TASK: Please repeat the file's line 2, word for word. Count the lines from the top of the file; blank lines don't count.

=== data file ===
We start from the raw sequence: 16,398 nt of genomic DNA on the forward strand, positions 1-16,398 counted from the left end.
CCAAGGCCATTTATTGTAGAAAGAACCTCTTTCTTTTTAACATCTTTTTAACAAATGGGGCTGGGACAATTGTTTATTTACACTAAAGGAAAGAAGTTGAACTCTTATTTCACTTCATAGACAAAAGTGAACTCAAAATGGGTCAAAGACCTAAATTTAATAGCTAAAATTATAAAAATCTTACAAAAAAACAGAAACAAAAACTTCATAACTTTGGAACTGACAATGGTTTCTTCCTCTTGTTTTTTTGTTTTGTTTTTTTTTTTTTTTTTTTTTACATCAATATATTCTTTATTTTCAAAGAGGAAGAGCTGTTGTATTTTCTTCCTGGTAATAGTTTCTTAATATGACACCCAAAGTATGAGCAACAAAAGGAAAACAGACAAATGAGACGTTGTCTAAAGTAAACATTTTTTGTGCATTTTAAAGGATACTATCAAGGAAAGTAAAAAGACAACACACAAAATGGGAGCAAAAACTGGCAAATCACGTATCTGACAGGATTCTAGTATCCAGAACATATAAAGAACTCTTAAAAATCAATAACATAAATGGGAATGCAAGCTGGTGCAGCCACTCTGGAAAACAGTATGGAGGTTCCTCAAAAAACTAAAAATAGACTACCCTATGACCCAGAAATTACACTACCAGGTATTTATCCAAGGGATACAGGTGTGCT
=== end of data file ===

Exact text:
CCAAGGCCATTTATTGTAGAAAGAACCTCTTTCTTTTTAACATCTTTTTAACAAATGGGGCTGGGACAATTGTTTATTTACACTAAAGGAAAGAAGTTGAACTCTTATTTCACTTCATAGACAAAAGTGAACTCAAAATGGGTCAAAGACCTAAATTTAATAGCTAAAATTATAAAAATCTTACAAAAAAACAGAAACAAAAACTTCATAACTTTGGAACTGACAATGGTTTCTTCCTCTTGTTTTTTTGTTTTGTTTTTTTTTTTTTTTTTTTTTACATCAATATATTCTTTATTTTCAAAGAGGAAGAGCTGTTGTATTTTCTTCCTGGTAATAGTTTCTTAATATGACACCCAAAGTATGAGCAACAAAAGGAAAACAGACAAATGAGACGTTGTCTAAAGTAAACATTTTTTGTGCATTTTAAAGGATACTATCAAGGAAAGTAAAAAGACAACACACAAAATGGGAGCAAAAACTGGCAAATCACGTATCTGACAGGATTCTAGTATCCAGAACATATAAAGAACTCTTAAAAATCAATAACATAAATGGGAATGCAAGCTGGTGCAGCCACTCTGGAAAACAGTATGGAGGTTCCTCAAAAAACTAAAAATAGACTACCCTATGACCCAGAAATTACACTACCAGGTATTTATCCAAGGGATACAGGTGTGCT